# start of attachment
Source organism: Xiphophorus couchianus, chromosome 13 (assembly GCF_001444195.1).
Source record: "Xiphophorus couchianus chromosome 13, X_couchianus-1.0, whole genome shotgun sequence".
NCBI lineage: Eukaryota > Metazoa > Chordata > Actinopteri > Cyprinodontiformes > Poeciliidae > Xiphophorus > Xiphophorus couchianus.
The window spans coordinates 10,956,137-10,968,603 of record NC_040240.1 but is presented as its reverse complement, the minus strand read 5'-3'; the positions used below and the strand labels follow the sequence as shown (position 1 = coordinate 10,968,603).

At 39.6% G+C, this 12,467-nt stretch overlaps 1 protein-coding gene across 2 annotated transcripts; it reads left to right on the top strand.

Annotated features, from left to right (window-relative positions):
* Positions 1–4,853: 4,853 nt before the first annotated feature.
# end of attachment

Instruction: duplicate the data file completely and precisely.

Source organism: Xiphophorus couchianus, chromosome 13 (assembly GCF_001444195.1).
Source record: "Xiphophorus couchianus chromosome 13, X_couchianus-1.0, whole genome shotgun sequence".
NCBI lineage: Eukaryota > Metazoa > Chordata > Actinopteri > Cyprinodontiformes > Poeciliidae > Xiphophorus > Xiphophorus couchianus.
The window spans coordinates 10,956,137-10,968,603 of record NC_040240.1 but is presented as its reverse complement, the minus strand read 5'-3'; the positions used below and the strand labels follow the sequence as shown (position 1 = coordinate 10,968,603).

At 39.6% G+C, this 12,467-nt stretch overlaps 1 protein-coding gene across 2 annotated transcripts; it reads left to right on the top strand.

Annotated features, from left to right (window-relative positions):
* Positions 1–4,853: 4,853 nt before the first annotated feature.